Signs of dehydration: severe thirst, dry lips and tongue, elevated heart-beat rate and breathing, dizziness, disorientation and, finally, coma. The skin loses its elasticity and seems try to the touch, urine is dark and low in quantity. With the loss of electrolytes (usually a consequence of severe perspiration, vomiting and diarrhoea) additional signs are fatigue, sleepiness, low energy, headache, convulsions and pallor.

Action: drink enough water (urine should be clear); occasionally this means you have to drink more often, not only when you feel thirsty (intake of water in summer months should be up to half a litre every hour). During outside sports activities such as cycling it is paramount to have sufficient quantities of water with you in order to rehydrate.

Brain stroke

Due to haemorrhage or a blood clog in one of the brain vessels oxygen supply to a part of the brain can be severely obstructed, the result of which is a stroke.

Signs of a stroke: partial facial paralysis (manifested, for instance, in partial numbness of the mouth), trouble speaking, sudden confusion (in worse cases coma), sudden numbness or weakness of the face, arm or leg, especially on one side of the body, sudden dizziness, loss of balance or coordination, trouble seeing in one or both eyes, sudden severe headache coupled with vomiting.

Action: don’t ignore the signs, call emergency medical service (tel. Nr.112), put the affected person in a resting position; if he/she is unresponsive, start CPR.

Heart attack

Signs of a heart attack: chest discomfort (symptoms can include pain or discomfort in one or both arms, the back, neck, jaw or stomach), trouble breathing (gasping for breath), nausea, vomiting, cold sweat, light-headedness.

Action: Calm the affected person and put him/her in a comfortable position; don't wait longer than a few minutes (no more than 5) before calling for help. Call 112, perform CPR if necessary.

Bug bites, snake bites

Bug bites are painful yet seldom dangerous. Usually a cold compress (doused in alcohol or a strong saline solution) is sufficient treatment. Some people, however, are highly sensitive to animal toxins; in severe cases their strong reaction to a (bug) bite could lead to death. People who are aware of their high (allergic) sensitivity to these toxins should always carry proper medicine.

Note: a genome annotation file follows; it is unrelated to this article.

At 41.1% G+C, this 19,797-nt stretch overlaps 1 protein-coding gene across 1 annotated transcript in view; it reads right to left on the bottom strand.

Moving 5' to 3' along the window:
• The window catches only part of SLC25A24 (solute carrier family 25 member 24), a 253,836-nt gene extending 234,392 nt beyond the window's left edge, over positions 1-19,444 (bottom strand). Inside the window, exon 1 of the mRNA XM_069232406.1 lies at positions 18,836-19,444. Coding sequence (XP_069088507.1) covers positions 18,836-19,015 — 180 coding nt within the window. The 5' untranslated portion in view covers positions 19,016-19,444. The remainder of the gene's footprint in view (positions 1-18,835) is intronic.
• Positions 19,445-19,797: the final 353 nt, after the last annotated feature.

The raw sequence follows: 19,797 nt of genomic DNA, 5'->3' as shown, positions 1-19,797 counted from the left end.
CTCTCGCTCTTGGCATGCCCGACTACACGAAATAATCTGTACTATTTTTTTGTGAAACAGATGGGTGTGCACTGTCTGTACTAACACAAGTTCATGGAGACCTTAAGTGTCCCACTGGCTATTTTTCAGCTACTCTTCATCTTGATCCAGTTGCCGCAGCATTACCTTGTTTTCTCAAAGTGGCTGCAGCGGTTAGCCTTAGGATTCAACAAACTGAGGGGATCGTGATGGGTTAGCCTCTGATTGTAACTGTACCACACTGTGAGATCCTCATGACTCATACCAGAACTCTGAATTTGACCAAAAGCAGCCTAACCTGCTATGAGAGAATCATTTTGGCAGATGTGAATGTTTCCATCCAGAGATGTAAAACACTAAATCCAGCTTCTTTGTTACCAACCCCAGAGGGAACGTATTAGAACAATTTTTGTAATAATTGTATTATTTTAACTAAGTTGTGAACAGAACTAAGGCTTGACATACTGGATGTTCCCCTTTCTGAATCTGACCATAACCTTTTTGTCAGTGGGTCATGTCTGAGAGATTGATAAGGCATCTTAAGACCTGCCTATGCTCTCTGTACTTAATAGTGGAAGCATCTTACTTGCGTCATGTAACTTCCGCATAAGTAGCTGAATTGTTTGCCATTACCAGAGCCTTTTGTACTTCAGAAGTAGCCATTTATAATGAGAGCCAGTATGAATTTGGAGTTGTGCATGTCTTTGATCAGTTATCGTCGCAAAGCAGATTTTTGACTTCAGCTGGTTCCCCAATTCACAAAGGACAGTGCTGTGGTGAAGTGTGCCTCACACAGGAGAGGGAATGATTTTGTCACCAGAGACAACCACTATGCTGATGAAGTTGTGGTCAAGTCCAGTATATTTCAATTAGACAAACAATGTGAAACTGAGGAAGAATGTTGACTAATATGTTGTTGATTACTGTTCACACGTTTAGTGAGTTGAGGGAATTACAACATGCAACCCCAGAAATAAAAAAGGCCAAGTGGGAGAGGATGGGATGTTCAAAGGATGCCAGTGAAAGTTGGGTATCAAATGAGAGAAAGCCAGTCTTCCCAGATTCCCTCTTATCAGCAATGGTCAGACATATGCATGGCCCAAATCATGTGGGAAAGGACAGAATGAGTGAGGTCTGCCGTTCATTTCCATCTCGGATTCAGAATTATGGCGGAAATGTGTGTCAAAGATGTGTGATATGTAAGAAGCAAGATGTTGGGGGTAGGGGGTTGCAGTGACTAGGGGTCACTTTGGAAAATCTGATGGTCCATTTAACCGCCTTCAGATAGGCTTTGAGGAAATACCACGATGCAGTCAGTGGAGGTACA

Bites from poisonous snakes in Slovenia are seldom fatal for an adult, but could be potentially fatal when a child is bitten. People bitten by a poisonous snake should be kept as calm and still as possible; fasten a bandage tightly just above the bite so that the infected blood from the bite is prevented from reaching the heart. The bitten limb should be loosely immobilized and the bitten person taken to the nearest medical facility immediately.

Sun stroke

Symptoms of sunstroke (a type of heatstroke) can occur several hours after a sports activity in the sun. They include headache, stiffness of the neck, light-headedness, flush, convulsions and mental confusion. The best action is to keep the affected person in the shade, give him/her cold compress and give him/her plenty of (tepid) liquid.

Heat exhaustion

Summertime sports activities can often cause different heat conditions, such as harmless skin blisters (a consequence of excessive sweating), heat exhaustion, heat syncope, heat cramps and heat stroke, all of which should be avoided and prevented by limiting the time spent outside in extreme temperatures. When you feel any of the following symptoms – headache, elevated heart rate and muscle spasms – you have to cease whatever activity out in the sun and rest in shade. Drink lots of (flat) liquids and make sure you ingest enough electrolytes and minerals. Excessive recreation in the sun can also result in vomiting, exhaustion and light-headedness; in severe cases heat exhaustion conditions can even lead to life-threatening conditions.


Mild hypothermia occurs when the core body temperature drops to between 35 and 32°C. In such cases we have to remove the affected person from the cold; increase physical activity, wrap his/her body in warm clothing, blankets or an aluminium space blanket – and drink warm liquids. Prevention is the key to avoid hypothermia – once you’re prepared (warm clothes, aluminium blanket etc.) it is not likely you will have to deal with hypothermic conditions. Still...